“There is simply no other exercise, and certainly no machine, that produces the level of central nervous system activity, improved balance and coordination, skeletal loading and bone density enhancement, muscular stimulation and growth, connective tissue stress and strength, psychological demand and toughness, and overall systemic conditioning than the correctly performed full squat.”
– Mark Rippetoe
Your 630lb leg press with all the plates in the gym (okay maybe not all, but that is still 14 plates), doesn’t equal my 335lb squat (using only 6 plates, the bar and a couple of 10 lbers). It doesn’t even come close. There, I said it.
Taking and using every 45lb plate in the gym may make you feel like a badass, but I promise you that you aren’t making a lift of 630lbs. Now if you are the kind of person that plate hoards like this you probably are not so good at math. That said, I’m going to show some simple trigonometry to calculate the vertical weight being pushed.
Leg Press math
The leg press platform is restricted to a 45 degree angle on a fairly frictionless slider. Because of this the vertical weight being pushed is equivalent to:
weight x sin(angle) = 630 x sin(45) = 445lb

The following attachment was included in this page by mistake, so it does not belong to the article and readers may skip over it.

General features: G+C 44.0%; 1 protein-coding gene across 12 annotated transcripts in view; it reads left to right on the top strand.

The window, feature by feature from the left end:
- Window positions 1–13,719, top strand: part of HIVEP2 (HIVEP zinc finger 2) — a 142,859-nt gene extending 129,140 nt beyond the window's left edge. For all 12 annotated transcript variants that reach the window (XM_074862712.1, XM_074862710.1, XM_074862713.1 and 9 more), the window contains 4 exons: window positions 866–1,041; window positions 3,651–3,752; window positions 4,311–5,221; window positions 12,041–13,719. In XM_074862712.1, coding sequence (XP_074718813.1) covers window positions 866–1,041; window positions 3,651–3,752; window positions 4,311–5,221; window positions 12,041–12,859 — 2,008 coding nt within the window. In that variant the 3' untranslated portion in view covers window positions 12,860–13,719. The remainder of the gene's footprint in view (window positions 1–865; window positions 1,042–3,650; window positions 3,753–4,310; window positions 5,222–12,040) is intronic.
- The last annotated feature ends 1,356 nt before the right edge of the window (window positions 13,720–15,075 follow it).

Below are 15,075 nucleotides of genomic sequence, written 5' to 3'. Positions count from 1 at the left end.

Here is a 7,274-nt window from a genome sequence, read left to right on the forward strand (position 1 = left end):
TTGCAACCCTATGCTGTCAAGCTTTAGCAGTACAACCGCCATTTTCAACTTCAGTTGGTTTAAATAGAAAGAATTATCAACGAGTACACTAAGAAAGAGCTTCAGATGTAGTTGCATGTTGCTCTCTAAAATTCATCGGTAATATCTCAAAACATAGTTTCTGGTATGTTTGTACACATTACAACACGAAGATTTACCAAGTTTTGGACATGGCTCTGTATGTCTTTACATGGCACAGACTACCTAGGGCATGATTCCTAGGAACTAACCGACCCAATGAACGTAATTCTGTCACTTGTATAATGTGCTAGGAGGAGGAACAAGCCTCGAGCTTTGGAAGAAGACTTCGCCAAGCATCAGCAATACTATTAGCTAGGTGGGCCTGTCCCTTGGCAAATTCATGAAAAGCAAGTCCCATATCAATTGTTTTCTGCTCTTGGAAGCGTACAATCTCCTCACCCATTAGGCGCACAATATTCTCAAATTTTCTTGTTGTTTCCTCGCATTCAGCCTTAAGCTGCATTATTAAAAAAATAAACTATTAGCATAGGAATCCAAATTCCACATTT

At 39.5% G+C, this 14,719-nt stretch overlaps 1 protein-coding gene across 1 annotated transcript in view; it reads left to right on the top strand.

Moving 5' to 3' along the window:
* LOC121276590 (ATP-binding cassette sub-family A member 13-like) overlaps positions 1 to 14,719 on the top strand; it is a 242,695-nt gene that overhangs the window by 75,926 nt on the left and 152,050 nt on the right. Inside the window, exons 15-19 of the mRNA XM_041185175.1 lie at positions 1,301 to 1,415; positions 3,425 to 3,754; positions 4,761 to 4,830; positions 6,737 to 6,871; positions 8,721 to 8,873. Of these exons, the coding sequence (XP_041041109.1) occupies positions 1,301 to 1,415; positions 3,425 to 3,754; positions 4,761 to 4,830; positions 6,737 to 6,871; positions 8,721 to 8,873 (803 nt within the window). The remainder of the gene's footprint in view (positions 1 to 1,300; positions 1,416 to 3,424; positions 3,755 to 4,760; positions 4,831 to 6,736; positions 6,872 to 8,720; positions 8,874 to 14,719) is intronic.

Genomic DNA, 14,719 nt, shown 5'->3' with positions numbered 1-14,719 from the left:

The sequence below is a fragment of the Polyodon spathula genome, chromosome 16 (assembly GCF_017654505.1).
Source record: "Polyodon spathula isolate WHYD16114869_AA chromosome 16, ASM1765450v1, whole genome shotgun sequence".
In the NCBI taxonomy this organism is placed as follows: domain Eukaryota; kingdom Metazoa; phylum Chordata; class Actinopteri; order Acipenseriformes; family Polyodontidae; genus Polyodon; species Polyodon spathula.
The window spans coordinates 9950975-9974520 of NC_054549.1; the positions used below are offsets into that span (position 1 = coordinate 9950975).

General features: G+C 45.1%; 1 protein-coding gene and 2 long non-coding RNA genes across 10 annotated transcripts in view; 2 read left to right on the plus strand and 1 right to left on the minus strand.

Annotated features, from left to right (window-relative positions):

But wait, that is still more than my measly 335lb squat.
Not. So. Fast! You forget too that you are laying down and aren’t actually lifting any of your body weight through the movement. Therefore your lift remains at 445lbs. I weigh 175lbs, and I am also raising a good portion of my body weight up with the bar (lets say about 65% of it). Therefore I am lifting an additional 115lbs more or less (probably more).
So where do we stand? Your 630lbs press is actually only 445lbs. Whereas my 335lb squat is actually 450lbs.
You don’t have a leg to stand on!
But we are both annihilating the idiot doing the single leg pistol squats with a 75lb dumbbell in the corner, right? Actually not so fast. Lets go to the math again.
In the examples above, we need to divide by two in order to give us our lift per leg.
Leg press (per leg) = 445/2 = 222lbs
Squat (per leg) = 450 / 2 = 225lbs
Now in a single leg squat we are lifting a greater proportion of our body weight, closer to 85% of it.
Single leg squat = (175 * 85%) + 75 = 224lbs.
But that’s STILL rather close
- 630 lbs leg press (14x45lb plates) = 220lb lift
- 335 lb squat (6x45lb + 2x10lb plates) = 225lb lift
- 75lb pistol squat (single kettlebell) = 224lb lift
The more observant among you will remember that I said my squat was so much better than your leg press, and yet mathematically I have shown them to be almost identical.
While the lifts are identical in terms of weight, the leg presses don’t even come close in terms of muscle activation, total body hypertrophy, and even specifically hypertrophy in the quad muscles (even though these are targeting the quads specifically) than the squats.
From a hormonal perspective the data is very clear. Squats produce a larger hormonal response, period.
- Squat vs Leg Press: Effects on Testosterone, Growth Hormone and Cortisol
- The Acute Hormonal Response to Free Weight and Machine Weight Resistance Exercise